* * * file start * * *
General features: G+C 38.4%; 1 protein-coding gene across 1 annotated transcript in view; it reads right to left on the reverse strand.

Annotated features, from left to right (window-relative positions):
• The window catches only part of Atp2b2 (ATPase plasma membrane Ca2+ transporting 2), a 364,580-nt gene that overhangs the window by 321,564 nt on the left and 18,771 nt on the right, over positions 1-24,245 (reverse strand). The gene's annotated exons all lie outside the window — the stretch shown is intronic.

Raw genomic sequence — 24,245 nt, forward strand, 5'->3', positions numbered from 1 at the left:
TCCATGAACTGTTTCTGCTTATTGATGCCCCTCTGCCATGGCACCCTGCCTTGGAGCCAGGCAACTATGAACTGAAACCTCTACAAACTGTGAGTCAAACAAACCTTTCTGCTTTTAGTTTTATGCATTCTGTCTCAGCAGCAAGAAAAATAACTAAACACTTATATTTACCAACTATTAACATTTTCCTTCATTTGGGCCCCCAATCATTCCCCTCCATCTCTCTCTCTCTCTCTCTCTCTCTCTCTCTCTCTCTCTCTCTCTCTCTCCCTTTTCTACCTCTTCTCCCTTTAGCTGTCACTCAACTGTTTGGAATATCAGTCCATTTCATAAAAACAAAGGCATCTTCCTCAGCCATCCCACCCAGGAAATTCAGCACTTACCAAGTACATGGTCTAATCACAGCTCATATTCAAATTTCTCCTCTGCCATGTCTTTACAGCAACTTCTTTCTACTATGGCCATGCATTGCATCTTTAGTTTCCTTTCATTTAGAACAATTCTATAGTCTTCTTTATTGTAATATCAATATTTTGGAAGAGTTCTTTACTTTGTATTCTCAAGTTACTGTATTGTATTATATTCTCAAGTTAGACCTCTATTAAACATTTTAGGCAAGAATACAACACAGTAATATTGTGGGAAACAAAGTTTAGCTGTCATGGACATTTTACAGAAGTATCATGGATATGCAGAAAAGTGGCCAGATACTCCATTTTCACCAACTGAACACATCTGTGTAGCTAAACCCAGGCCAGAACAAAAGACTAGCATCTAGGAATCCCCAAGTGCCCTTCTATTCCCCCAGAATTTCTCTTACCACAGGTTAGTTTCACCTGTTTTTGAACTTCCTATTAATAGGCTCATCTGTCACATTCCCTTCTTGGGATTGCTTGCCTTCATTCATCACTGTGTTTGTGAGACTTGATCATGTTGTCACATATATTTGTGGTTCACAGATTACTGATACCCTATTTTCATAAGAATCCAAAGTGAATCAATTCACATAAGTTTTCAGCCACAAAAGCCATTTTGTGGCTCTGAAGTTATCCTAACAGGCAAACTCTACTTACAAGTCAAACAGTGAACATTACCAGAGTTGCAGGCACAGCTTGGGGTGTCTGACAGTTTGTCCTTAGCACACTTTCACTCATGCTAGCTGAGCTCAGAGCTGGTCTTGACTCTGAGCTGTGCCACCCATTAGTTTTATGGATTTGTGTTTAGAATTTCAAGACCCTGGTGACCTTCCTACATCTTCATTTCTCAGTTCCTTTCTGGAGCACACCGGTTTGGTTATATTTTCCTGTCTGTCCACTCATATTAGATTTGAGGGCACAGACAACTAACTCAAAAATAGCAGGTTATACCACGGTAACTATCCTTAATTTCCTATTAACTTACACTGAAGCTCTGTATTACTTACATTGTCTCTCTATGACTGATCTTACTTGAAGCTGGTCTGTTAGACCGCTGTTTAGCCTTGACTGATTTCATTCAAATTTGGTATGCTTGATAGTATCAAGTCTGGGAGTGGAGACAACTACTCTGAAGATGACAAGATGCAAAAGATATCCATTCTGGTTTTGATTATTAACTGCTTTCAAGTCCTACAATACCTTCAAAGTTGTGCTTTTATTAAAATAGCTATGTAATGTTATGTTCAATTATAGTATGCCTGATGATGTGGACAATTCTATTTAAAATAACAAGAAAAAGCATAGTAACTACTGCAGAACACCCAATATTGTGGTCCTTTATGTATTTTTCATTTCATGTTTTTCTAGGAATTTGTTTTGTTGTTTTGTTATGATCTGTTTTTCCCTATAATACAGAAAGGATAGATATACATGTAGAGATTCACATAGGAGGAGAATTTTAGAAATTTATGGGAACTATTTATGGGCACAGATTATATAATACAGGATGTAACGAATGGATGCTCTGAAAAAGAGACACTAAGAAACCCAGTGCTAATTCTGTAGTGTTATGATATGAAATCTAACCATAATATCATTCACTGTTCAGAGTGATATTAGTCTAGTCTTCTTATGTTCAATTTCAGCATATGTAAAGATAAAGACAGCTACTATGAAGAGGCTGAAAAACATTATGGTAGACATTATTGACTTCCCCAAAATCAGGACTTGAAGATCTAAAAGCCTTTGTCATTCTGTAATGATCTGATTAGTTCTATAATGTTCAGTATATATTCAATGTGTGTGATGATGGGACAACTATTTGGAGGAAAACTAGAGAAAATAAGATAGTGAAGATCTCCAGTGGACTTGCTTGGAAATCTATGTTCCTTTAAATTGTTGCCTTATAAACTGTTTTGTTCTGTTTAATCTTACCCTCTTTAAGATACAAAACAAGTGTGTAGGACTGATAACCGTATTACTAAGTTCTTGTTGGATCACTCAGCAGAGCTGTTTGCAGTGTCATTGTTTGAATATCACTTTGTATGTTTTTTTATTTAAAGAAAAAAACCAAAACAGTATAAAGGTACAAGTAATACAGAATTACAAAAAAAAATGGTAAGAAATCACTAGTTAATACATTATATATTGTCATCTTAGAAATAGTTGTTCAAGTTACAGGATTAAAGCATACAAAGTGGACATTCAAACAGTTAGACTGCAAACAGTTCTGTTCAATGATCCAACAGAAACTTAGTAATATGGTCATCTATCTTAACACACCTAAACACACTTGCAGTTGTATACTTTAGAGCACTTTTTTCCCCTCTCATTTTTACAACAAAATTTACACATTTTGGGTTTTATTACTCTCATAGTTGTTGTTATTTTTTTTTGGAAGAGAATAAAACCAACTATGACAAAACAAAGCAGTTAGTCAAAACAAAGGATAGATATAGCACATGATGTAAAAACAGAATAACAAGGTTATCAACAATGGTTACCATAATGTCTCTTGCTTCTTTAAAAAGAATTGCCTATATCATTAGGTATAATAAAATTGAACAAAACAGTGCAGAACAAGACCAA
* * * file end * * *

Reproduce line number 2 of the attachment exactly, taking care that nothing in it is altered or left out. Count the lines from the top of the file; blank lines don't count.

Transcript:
Annotated features, from left to right (window-relative positions):